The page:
My preference of when and where to create can alter from book to book, week to week and year to year depending on changes in my life situation. For instance, when I had small children at home, I needed peace and quiet in order to write. I wrote early in the mornings before my family woke up, closed away either in my home office or propped up on pillows and under the covers in bed in my spare bedroom. And I would revise what I'd written during breaks at the part-time law-office job I had at the time.
Now that the kids have grown and moved out of the house, I feel stifled sometimes by the confines and solitude of my home office. I often write in coffee shops where there's background noise, but not noise that's directed at me--as was the case when I was raising children! I also write outside sometimes when weather permits.
Long ago, I noticed that ideas and words seem to flow more freely from my mind into my fingertips and onto the page or computer screen when there's water nearby. Since I live in the landlocked great plains and don't have an ocean, river or stream within easy driving distance, my husband and I have turned our backyard into our very own tropical paradise, complete with palm trees, lush foilage and flowers, and even a waterfall. Watching the water trickle over the rocks, listening to the soothing, musical sound of it, somehow frees up my imagination. (To read a good discussion on the topic of water and creativity, click here.)
Famous 20th Century patron of the arts and author of The Autobiography of Alice B. Toklas (1933), Gertrude Stein, also found inspiration more easily in a certain environment. Purportedly, she connected most easily with her "muse" while in her parked car, where she would often sit to compose poetry on scraps of paper!
Sometimes, despite the right environment, I get stuck. Walking is a tool I use to come up with ideas, dislodge writer's block, or solve plot problems. The fresh air clears my head as I let my mind wander. I don't know why walking works, but it does. The fact that I burn calories and tone up in the process is an added bonus!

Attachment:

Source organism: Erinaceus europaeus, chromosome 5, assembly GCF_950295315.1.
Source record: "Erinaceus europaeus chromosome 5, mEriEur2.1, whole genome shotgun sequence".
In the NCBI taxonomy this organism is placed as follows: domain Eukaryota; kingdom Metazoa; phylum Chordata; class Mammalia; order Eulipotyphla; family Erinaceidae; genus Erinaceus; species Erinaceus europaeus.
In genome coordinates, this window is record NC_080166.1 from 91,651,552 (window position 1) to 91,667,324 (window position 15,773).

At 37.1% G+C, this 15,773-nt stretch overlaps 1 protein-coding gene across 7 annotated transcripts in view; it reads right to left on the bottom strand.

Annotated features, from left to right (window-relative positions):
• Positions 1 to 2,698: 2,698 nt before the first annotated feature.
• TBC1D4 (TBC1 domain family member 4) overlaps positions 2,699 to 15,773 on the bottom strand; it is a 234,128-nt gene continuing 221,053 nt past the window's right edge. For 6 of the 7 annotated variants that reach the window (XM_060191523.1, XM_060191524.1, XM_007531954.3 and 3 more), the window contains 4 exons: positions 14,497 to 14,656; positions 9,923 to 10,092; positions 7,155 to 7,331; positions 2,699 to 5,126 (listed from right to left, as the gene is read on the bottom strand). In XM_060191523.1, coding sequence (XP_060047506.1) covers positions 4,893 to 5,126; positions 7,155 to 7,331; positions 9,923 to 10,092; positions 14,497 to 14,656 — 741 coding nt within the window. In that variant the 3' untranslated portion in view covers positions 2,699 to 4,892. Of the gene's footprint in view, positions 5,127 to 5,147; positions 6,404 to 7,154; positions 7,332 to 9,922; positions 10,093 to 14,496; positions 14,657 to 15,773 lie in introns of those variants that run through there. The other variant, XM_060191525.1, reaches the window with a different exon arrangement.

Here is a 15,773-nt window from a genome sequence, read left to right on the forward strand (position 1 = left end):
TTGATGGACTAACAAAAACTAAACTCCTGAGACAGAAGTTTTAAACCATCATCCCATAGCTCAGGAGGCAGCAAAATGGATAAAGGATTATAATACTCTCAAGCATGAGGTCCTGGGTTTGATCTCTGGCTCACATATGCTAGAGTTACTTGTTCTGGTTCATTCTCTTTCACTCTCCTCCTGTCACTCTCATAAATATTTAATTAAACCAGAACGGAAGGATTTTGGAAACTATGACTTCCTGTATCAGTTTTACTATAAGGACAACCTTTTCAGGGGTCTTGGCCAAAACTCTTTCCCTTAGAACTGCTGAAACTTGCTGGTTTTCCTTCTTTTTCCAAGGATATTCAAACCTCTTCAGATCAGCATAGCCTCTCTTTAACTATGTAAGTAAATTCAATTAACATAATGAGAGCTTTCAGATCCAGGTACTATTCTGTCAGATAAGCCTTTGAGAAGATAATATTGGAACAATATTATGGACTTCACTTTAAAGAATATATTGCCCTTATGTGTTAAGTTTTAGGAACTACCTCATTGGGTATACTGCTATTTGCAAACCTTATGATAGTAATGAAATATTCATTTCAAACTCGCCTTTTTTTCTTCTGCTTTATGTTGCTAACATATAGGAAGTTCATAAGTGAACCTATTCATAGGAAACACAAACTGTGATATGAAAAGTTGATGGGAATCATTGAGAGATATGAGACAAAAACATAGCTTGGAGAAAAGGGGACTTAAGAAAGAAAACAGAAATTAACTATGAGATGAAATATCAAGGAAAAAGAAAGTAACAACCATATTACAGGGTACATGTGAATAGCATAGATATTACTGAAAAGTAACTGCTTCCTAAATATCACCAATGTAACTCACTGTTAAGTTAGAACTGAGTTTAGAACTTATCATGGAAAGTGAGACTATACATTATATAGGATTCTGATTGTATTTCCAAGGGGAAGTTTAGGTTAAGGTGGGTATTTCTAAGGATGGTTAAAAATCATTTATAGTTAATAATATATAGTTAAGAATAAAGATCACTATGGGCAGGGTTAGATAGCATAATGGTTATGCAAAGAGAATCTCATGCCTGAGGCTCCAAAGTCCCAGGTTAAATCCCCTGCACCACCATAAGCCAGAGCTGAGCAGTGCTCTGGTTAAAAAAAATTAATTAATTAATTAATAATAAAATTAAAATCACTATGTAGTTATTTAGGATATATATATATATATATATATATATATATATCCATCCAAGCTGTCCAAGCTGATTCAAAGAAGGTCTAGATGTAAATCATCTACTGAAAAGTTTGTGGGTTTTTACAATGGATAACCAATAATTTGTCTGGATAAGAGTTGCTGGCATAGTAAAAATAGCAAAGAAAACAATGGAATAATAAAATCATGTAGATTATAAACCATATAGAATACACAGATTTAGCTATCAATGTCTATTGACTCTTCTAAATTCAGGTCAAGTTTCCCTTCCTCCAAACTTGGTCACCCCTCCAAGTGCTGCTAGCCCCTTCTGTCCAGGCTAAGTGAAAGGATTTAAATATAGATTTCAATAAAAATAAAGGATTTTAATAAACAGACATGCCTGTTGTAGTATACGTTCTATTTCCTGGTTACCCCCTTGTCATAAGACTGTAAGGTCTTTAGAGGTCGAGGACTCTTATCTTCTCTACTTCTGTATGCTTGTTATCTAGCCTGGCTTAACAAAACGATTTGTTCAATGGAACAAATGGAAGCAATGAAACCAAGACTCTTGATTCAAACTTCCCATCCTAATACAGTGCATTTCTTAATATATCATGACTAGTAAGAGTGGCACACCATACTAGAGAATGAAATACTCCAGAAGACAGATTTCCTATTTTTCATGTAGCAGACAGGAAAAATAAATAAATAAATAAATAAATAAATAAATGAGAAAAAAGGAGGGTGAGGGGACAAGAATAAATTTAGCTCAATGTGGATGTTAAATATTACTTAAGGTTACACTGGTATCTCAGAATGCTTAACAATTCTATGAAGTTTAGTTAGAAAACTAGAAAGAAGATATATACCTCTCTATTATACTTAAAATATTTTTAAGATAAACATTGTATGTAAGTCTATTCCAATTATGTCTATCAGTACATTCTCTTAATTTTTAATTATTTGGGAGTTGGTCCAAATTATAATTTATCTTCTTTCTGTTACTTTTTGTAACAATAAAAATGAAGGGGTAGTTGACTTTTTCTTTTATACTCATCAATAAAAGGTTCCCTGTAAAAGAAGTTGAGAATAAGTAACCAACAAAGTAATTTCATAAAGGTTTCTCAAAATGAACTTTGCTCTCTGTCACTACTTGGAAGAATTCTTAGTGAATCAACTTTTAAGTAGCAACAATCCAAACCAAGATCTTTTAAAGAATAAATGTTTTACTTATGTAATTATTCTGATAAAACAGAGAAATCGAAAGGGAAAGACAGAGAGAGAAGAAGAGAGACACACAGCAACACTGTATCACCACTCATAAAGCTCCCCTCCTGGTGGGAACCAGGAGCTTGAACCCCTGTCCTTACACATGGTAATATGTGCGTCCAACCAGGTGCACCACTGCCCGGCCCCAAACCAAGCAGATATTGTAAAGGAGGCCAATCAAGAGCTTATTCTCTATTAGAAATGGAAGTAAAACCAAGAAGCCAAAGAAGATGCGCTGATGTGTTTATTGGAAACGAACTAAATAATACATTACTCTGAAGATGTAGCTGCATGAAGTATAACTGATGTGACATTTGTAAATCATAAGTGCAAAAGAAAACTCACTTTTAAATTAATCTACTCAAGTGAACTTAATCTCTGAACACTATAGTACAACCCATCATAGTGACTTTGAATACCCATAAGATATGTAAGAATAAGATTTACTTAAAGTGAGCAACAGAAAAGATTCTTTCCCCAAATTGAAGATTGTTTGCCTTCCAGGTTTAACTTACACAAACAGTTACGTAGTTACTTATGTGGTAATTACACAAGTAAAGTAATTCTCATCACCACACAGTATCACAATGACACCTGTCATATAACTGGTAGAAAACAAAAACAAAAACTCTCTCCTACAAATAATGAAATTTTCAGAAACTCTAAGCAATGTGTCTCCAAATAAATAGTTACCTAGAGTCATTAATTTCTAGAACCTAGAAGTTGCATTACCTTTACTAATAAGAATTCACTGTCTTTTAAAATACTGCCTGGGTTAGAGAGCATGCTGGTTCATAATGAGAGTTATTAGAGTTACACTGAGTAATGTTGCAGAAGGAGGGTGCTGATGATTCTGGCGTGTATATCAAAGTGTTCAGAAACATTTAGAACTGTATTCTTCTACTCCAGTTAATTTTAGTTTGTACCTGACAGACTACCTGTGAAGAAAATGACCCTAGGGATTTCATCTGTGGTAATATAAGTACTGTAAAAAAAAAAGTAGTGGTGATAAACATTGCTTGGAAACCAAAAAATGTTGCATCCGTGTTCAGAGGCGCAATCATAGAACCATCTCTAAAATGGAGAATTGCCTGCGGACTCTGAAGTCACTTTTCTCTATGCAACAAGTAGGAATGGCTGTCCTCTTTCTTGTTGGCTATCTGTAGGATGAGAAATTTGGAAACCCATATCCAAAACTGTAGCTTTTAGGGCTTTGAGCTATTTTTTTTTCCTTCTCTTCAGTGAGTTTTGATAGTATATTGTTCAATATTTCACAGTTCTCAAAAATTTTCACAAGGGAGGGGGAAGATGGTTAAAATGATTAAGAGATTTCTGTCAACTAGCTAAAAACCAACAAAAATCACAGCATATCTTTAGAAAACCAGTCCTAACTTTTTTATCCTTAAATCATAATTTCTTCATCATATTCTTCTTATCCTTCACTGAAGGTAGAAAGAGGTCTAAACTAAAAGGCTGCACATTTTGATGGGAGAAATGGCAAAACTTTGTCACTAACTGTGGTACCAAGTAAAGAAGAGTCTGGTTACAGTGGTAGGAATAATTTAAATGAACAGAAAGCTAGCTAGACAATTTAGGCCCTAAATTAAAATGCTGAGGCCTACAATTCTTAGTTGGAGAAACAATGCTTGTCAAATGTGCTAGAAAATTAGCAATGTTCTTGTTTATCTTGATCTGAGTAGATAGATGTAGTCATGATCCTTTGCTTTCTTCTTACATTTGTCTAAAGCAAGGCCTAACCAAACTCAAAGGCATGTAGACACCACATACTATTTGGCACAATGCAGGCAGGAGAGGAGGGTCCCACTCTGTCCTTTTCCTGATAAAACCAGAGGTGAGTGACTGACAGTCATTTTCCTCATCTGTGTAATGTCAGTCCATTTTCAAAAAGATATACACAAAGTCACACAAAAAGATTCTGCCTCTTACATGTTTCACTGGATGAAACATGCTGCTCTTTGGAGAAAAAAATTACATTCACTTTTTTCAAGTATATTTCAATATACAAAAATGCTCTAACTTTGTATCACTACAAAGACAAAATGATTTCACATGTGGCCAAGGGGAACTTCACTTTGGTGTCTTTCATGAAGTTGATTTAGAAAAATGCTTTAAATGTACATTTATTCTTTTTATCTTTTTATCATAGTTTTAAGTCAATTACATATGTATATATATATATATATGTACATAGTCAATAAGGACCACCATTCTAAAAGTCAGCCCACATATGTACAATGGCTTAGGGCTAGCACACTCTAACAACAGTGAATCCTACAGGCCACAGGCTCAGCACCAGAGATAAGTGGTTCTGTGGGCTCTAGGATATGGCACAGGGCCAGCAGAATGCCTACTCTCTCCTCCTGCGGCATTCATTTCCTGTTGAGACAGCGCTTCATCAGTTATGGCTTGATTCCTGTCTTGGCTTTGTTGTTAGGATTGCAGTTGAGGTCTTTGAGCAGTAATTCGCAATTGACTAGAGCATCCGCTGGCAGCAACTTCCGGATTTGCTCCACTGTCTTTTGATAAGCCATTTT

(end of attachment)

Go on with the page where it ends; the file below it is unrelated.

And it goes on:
Rituals can make all the difference, as well. Many writers and other artists complete rituals before starting their work for the day. For instance, writer Toni Morrison is said to drink coffee while watching the sunrise before she begins her work for the day.
While writing THROUGH HER EYES, I began a ritual that I've continued. I make a music soundtrack for my book and listen to it often while I write. I search for music that captures the tone of the story. Since lyrics interfere with the words in my mind, I only use instrumental music, usually from movie soundtracks. My playlist for THROUGH HER EYES included music from the soundtracks of the movies GIRL INTERRUPTED, THE MOTHMAN PROPHECIES, and IDENTITY. For my book THE SHADOW GIRL that will be out next year, I listened to BENJAMIN BUTTON soundtrack and to the music of violinist Leila Josefowicz.
When I sit down to write, listening to the soundtrack I create for my book helps me to immediately reconnect with the world of my story.
What is your best creative environment? Do you engage in any rituals before you begin each creative session?